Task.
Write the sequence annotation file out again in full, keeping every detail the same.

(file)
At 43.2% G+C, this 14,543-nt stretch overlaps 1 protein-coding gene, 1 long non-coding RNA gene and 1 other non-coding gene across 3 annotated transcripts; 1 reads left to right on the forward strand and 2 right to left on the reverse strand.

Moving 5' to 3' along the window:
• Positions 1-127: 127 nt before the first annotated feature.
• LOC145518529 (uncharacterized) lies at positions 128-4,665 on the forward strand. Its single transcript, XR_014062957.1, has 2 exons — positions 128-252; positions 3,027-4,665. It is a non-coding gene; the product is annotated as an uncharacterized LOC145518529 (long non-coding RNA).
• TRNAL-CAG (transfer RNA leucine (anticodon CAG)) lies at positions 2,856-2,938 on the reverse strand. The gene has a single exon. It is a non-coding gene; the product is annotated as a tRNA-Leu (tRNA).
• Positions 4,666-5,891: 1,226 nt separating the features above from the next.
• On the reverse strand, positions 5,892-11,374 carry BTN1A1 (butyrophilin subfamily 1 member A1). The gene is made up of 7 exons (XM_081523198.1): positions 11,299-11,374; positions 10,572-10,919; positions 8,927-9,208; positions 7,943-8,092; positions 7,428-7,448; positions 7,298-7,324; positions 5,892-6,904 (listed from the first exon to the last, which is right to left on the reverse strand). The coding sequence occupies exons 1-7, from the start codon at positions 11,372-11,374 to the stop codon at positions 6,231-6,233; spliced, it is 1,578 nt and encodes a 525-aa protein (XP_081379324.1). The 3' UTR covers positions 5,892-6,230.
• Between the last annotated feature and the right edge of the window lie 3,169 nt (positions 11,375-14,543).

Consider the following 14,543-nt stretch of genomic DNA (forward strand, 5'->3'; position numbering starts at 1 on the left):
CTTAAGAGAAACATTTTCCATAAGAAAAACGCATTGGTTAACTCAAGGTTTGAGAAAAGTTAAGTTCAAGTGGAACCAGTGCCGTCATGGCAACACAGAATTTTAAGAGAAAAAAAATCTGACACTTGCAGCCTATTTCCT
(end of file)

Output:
At 43.2% G+C, this 14,543-nt stretch overlaps 1 protein-coding gene, 1 long non-coding RNA gene and 1 other non-coding gene across 3 annotated transcripts; 1 reads left to right on the forward strand and 2 right to left on the reverse strand.

Moving 5' to 3' along the window:
• Positions 1-127: 127 nt before the first annotated feature.
• LOC145518529 (uncharacterized) lies at positions 128-4,665 on the forward strand. Its single transcript, XR_014062957.1, has 2 exons — positions 128-252; positions 3,027-4,665. It is a non-coding gene; the product is annotated as an uncharacterized LOC145518529 (long non-coding RNA).
• TRNAL-CAG (transfer RNA leucine (anticodon CAG)) lies at positions 2,856-2,938 on the reverse strand. The gene has a single exon. It is a non-coding gene; the product is annotated as a tRNA-Leu (tRNA).
• Positions 4,666-5,891: 1,226 nt separating the features above from the next.
• On the reverse strand, positions 5,892-11,374 carry BTN1A1 (butyrophilin subfamily 1 member A1). The gene is made up of 7 exons (XM_081523198.1): positions 11,299-11,374; positions 10,572-10,919; positions 8,927-9,208; positions 7,943-8,092; positions 7,428-7,448; positions 7,298-7,324; positions 5,892-6,904 (listed from the first exon to the last, which is right to left on the reverse strand). The coding sequence occupies exons 1-7, from the start codon at positions 11,372-11,374 to the stop codon at positions 6,231-6,233; spliced, it is 1,578 nt and encodes a 525-aa protein (XP_081379324.1). The 3' UTR covers positions 5,892-6,230.
• Between the last annotated feature and the right edge of the window lie 3,169 nt (positions 11,375-14,543).

Consider the following 14,543-nt stretch of genomic DNA (forward strand, 5'->3'; position numbering starts at 1 on the left):
CTTAAGAGAAACATTTTCCATAAGAAAAACGCATTGGTTAACTCAAGGTTTGAGAAAAGTTAAGTTCAAGTGGAACCAGTGCCGTCATGGCAACACAGAATTTTAAGAGAAAAAAAATCTGACACTTGCAGCCTATTTCCT